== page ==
The Winter Olympics Of Search, Blogs and Mobile

Goog

Google, Microsoft and Yahoo got in the game. Each unveiled separate renditions on search, blogs and mobile to follow the 2010 Winter Olympics in Vancouver. The opening ceremonies began Friday.

The Web has brought Olympics fans closer to the action at home, the office or on the go. Yahoo introduced a dedicated mobile Web site to provide people with news, event schedules, stats and pictures. At m.yahoo.com/olympics, fans can get up-to-the-minute access to the Winter Games through live results, schedules, medal counts, news, photos, blogs, and expert commentary. The site provides instant results from all the events, and people can search by athlete and Olympic sport to find information.

And for those lucky enough to visit Vancouver, Yahoo has partnered with augmented reality expert Total Immersion to put consumers in the action. Yahoo's Fancouver exhibit lets passersby insert themselves into the festivities through a digital out-of-home display, with dual windows that use augmented reality face tracking to give fans a different view.

Getting into the action online, Google takes Olympic fans on a snow mobile ride in Street View and Google Earth to capture what it's like on the slopes in Vancouver.

While Google Maps puts fans in the game from the air, the National Hockey League gives hockey fans All-access Vancouver at NHL.com, Facebook has a dedicated page from the Organizing Committee and International Olympics Committee, and @Yahoofancouver lets people follow the Winter games on Twitter, with a link that leads directly to the Yahoo Sports page. The site Twitter-Athletes also lets people keep track of the games.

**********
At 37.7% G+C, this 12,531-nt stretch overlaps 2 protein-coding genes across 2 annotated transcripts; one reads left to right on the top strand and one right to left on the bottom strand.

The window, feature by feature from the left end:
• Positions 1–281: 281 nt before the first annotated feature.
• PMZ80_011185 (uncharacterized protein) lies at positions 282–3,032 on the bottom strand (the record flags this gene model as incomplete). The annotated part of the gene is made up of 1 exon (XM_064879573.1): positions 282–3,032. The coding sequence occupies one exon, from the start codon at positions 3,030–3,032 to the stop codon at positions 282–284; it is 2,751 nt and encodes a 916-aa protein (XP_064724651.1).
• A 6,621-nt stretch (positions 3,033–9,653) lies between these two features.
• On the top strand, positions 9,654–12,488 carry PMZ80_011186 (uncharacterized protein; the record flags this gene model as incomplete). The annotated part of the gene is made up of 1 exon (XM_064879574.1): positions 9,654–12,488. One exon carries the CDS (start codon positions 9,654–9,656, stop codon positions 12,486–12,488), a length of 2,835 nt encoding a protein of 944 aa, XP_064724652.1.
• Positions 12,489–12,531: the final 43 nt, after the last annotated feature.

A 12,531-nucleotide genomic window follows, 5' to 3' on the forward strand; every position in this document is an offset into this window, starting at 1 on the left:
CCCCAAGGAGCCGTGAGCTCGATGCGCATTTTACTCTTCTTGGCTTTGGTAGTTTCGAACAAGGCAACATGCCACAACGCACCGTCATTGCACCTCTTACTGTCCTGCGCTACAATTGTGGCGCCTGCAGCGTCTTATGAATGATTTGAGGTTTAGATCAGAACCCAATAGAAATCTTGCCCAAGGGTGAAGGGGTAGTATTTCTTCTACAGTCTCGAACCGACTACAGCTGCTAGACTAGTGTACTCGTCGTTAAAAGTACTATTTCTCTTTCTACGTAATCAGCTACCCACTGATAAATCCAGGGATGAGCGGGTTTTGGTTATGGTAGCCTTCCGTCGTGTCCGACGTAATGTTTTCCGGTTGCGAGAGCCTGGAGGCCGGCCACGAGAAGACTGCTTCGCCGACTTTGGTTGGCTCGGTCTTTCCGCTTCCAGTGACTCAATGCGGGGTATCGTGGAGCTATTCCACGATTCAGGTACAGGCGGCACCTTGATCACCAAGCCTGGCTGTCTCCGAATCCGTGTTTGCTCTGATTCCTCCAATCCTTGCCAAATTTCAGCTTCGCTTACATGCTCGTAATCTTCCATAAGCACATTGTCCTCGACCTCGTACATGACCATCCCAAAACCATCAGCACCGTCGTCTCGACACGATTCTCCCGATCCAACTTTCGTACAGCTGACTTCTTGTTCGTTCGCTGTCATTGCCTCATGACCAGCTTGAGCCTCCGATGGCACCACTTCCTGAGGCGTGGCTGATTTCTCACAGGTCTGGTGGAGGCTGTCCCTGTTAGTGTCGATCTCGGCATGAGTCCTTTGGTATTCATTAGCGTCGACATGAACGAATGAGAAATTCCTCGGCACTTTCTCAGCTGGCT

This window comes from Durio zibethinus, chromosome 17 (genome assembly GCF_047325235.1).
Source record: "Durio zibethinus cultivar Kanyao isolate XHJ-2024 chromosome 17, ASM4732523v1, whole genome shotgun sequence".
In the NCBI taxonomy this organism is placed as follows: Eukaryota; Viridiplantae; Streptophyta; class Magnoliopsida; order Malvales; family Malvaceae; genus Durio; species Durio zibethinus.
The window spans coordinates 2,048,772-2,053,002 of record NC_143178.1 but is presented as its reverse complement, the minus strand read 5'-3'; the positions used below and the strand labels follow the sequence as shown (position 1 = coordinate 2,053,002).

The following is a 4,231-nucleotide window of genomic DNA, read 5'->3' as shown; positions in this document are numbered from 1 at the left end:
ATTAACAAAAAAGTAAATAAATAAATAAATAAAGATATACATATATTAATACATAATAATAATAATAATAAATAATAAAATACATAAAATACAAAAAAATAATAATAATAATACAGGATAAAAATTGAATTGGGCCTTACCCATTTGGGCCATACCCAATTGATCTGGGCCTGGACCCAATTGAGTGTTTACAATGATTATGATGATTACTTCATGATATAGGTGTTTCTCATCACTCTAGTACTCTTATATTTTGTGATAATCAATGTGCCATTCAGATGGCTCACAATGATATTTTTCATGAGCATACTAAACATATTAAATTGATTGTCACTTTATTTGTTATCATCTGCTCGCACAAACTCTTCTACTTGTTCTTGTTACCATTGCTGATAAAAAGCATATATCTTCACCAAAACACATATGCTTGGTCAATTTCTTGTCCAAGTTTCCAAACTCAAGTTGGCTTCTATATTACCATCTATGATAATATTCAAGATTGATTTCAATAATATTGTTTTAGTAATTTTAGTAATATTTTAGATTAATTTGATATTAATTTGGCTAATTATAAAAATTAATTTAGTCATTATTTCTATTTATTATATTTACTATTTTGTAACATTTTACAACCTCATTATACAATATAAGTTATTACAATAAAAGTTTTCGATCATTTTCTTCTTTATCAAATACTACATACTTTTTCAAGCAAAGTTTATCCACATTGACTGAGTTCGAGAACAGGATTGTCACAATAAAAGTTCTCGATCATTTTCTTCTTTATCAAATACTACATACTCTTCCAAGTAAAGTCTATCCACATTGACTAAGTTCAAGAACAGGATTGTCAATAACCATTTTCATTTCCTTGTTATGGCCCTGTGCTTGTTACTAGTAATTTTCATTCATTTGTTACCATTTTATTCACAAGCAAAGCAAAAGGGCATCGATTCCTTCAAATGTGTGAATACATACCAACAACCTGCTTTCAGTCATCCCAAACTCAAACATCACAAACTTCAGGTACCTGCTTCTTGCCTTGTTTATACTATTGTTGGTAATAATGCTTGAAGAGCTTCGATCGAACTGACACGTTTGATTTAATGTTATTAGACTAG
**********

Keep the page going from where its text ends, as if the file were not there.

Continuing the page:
Aside from real-time search on google.com, fans can log on to Buzz, Google's latest social tool add-on in Gmail, and connect with people who are chatting about Winter Olympic games. Simply open the Buzz tab and search on keywords to find information from anyone creating buzz around a topic, even if they are not part of your network.

Although Beijing brought Olympic fans streaming online video, Vancouver will provide features that allow people to pause, rewind and replay the action during a live broadcast. Microsoft says NBC will use streaming capabilities from Silverlight, the Adobe Flash rival, to provide some spectators with up to 720p high-definition resolution.

In fact, NBCOlympics.com on MSN will provide more than 400 hours of live event competition and more than 1,000 hours of on-demand access to full-event replays from broadcast and host-feed coverage of all 15 sports. It also gives people access to extensive highlights, such as event recaps, best-of montages, commentator analysis and athlete-specific clips, as well as options to connect with friends through Facebook about the videos, and share links through Windows Live, Twitter, Digg, and Reddit.

 

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2 comments about "The Winter Olympics Of Search, Blogs and Mobile ".
  1. Valerie Pearson , February 13, 2010 at 12:05 a.m.

    Canada, Vancouver. You make me proud! What an awesone production! The history, the diversity, the artistic ability are just some of the wonderful qualities of our fabulous nation. The world should aspire to our ideals. Dream, and believe. I am the luckiest person to have been born and raised here. With values, and knowledge, and apprecieation. Canada, Vancouver, I applaud. By the way, it is not real French they speak in Quebec. We call it Quebecour. The real french are insulted by the "b a s t * * * d version of their language. But we have spend billions, saying it's okay, we'll be a bi-lingual country. Another quality we have here. Freedom of speech. True north stong and free.

  2. Anna Liczmanska from BIV Media Group , February 15, 2010 at 12:13 p.m.

    The French insulted? It is completely untrue. I know France very well - the French (and folks in other francophone countries - like Belgium for example) I have met just adore the Quebecois accent. They understand also that it is just a regional dialect - in fact it has its roots in places like Normandy or Picardy. It's part of their own heritage.